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4.6. The colon

The colon is a stop and ‘a curtain raiser’. It points toward something that follows. It says: “There is something missing in this sentence and here it comes.” It is mainly used for two purposes: to introduce direct quotations and to introduce listings of two or more things.

4.7. Quotation marks

Whenever, in your writing, you want to quote exactly what someone has said or written, you use quotation marks (" "). These quotation marks are put around the exact words of the speaker or writer to show where the quotation begins and ends.

There are a number of points to note about the correct use of quotation marks.

(1) The actual quotation is separated from the author's words (he said, she said, etc.) by a comma.

"I don't feel like eating", said Nick.

But if the author's words precede the quotation we use a comma or a colon to separate them.

He said, "It's up to you now".

At six-fifty-five George said: "He's not coming".

(2) The first word of a quotation is capitalized because it is the beginning of a sentence.

"You know everything", Nick said.

(3) When a quotation ends with a ? or a ! we do not use a comma. These punctuation marks serve instead of commas.

“Did she go all right?” Bill said.

“How strange!” said Macomber.

(4) When a quotation consists of more than one sentence, one set of quotation marks will do, at the beginning and at the end of the conversation.

He smiled, and went on soft-voiced: "Right away I liked him and when I got out I looked him up. He likes to think I'm crazy and I don't mind. I like to be with him and I like seeing the country and I don't have to commit no larceny to do it I like living like a gentleman."

(5) When you are quoting or writing conversation, be sure to start a new paragraph for each speaker.

"When are we going to eat, Burgs?" the prizefighter asked.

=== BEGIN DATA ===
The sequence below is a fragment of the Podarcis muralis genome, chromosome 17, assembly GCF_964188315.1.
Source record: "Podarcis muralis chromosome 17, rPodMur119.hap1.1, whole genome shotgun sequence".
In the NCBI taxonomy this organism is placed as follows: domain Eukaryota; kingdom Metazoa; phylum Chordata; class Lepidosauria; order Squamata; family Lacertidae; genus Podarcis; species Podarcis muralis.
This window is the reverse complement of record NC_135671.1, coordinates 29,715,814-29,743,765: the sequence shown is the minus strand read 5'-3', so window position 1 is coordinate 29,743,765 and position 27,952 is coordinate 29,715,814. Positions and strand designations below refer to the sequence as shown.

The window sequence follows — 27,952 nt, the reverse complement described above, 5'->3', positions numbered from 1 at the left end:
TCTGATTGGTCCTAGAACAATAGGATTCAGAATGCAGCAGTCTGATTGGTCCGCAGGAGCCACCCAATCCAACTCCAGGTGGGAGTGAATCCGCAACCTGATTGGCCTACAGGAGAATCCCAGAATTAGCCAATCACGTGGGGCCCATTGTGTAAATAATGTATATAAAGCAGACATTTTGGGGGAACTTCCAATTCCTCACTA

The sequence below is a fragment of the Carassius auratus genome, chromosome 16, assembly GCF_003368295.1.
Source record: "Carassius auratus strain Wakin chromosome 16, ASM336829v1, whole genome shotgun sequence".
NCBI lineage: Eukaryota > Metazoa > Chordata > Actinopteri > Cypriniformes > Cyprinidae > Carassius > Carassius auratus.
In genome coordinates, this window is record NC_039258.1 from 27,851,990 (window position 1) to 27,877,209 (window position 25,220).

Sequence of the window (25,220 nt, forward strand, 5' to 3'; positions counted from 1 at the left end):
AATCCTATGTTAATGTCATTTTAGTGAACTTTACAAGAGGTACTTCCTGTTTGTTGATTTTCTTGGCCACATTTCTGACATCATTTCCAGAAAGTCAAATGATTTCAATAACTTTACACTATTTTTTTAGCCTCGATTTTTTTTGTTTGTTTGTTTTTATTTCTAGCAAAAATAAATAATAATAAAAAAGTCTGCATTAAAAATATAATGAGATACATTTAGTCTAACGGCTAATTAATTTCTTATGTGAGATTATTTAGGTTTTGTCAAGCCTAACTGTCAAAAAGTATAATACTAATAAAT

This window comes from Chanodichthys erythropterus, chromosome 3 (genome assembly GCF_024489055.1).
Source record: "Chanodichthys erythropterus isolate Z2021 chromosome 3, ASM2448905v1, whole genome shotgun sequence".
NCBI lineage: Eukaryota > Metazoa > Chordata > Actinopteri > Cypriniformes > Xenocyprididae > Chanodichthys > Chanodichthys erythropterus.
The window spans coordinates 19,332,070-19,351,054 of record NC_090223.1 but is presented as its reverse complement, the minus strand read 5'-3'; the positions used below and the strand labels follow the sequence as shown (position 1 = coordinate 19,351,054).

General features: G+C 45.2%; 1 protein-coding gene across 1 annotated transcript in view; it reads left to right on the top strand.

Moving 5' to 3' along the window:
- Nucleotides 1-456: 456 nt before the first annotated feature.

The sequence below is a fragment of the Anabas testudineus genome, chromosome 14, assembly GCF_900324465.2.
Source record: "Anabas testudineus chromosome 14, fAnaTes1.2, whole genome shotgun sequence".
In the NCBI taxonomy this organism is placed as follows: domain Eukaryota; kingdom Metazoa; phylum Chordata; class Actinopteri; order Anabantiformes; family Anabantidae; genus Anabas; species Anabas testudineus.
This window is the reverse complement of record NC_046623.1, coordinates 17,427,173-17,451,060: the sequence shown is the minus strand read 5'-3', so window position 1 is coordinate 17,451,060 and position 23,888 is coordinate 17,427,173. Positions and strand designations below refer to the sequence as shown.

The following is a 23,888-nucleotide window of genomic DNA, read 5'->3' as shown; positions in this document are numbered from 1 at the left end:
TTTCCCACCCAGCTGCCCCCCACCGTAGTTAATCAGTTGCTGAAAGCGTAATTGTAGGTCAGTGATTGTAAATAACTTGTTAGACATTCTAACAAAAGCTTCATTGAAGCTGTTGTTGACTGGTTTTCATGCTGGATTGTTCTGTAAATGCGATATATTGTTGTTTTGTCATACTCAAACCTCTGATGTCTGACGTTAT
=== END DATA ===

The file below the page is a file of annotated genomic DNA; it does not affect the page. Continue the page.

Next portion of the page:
"Right away"

"Are you hungry, Nick?"

"Hungry as well."

"Hear that, Bugs?"

"I hear most of what goes on."

(6) Very often, however, the author's words come in the middle of the quotation and they break it. The following simple rules govern the placing of quotation marks in broken quotations:

a) If the first part of the quotation is not a complete sentence, put a comma after the author's words to show that this part is not a complete sentence. Begin the second part of the quotation with a small letter to show that it is part of the same sentence. There are quotation marks around the two parts of the whole quotation.

"You may go if you wish," my uncle said, "but I think it's a risky business."

b) If the part of the quotation that continues is a complete sentence, put the punctuation marks like this:

"Don't bother," Nick said. "I'm going on to the town."

"That's right," Ad said happily. "She never speeds up."

Words or Phrases Quoted. If the quotation is less than a complete sentence the closing quotation marks precede the final punctuation mark.

The performance, he complained sharply, had been "little short of a fiasco".

He described the performance as a "humiliating, total flop".

Quotation Marks within Quotation Marks. If you have to place one quotation within another quotation, change from double to single quotation marks, or the other way round, as you place the quotations. Be sure you have written both quotation marks of each pair - and that single quotation mark is paired with single quotation mark and double with double.

“She shouted, 'I will never do that!'” my brother said.

“Have you read ‘The Adventures of Tom Sawyer’?”

“I have just read ‘Can You Read Faster?’”

“Have you read ‘Can You Read Faster?’”

“Is there a Russian proverb like ‘Look before you leap’?” he asked.

‘The librarian definitely said, “I've got your brother's copy of 'Hard Times'”’, my sister told me.